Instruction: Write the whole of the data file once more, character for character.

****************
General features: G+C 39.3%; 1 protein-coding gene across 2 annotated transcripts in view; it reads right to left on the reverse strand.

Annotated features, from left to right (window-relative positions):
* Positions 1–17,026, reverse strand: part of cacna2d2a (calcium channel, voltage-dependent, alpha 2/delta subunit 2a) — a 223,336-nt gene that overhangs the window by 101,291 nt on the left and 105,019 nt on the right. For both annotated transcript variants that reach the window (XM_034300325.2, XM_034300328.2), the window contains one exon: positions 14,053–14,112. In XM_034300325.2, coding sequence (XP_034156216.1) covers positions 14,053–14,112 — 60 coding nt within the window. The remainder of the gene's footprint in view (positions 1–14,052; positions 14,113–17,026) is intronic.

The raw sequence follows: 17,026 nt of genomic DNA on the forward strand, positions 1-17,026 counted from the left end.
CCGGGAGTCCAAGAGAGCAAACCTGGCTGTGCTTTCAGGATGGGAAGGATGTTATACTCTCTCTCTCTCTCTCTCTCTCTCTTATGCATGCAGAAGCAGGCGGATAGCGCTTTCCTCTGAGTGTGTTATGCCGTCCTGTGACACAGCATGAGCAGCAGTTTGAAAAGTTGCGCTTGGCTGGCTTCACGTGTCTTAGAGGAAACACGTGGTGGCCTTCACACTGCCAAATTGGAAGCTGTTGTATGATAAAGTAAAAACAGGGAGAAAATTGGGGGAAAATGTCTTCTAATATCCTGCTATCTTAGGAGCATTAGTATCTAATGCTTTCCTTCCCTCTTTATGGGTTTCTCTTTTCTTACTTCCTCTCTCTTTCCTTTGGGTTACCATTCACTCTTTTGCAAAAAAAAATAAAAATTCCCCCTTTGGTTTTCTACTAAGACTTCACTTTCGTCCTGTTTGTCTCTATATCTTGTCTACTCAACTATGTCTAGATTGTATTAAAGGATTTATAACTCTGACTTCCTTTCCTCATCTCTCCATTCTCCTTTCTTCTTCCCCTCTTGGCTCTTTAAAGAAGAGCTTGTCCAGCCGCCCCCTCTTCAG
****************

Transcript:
General features: G+C 39.3%; 1 protein-coding gene across 2 annotated transcripts in view; it reads right to left on the reverse strand.

Annotated features, from left to right (window-relative positions):
* Positions 1–17,026, reverse strand: part of cacna2d2a (calcium channel, voltage-dependent, alpha 2/delta subunit 2a) — a 223,336-nt gene that overhangs the window by 101,291 nt on the left and 105,019 nt on the right. For both annotated transcript variants that reach the window (XM_034300325.2, XM_034300328.2), the window contains one exon: positions 14,053–14,112. In XM_034300325.2, coding sequence (XP_034156216.1) covers positions 14,053–14,112 — 60 coding nt within the window. The remainder of the gene's footprint in view (positions 1–14,052; positions 14,113–17,026) is intronic.

The raw sequence follows: 17,026 nt of genomic DNA on the forward strand, positions 1-17,026 counted from the left end.
CCGGGAGTCCAAGAGAGCAAACCTGGCTGTGCTTTCAGGATGGGAAGGATGTTATACTCTCTCTCTCTCTCTCTCTCTCTCTTATGCATGCAGAAGCAGGCGGATAGCGCTTTCCTCTGAGTGTGTTATGCCGTCCTGTGACACAGCATGAGCAGCAGTTTGAAAAGTTGCGCTTGGCTGGCTTCACGTGTCTTAGAGGAAACACGTGGTGGCCTTCACACTGCCAAATTGGAAGCTGTTGTATGATAAAGTAAAAACAGGGAGAAAATTGGGGGAAAATGTCTTCTAATATCCTGCTATCTTAGGAGCATTAGTATCTAATGCTTTCCTTCCCTCTTTATGGGTTTCTCTTTTCTTACTTCCTCTCTCTTTCCTTTGGGTTACCATTCACTCTTTTGCAAAAAAAAATAAAAATTCCCCCTTTGGTTTTCTACTAAGACTTCACTTTCGTCCTGTTTGTCTCTATATCTTGTCTACTCAACTATGTCTAGATTGTATTAAAGGATTTATAACTCTGACTTCCTTTCCTCATCTCTCCATTCTCCTTTCTTCTTCCCCTCTTGGCTCTTTAAAGAAGAGCTTGTCCAGCCGCCCCCTCTTCAG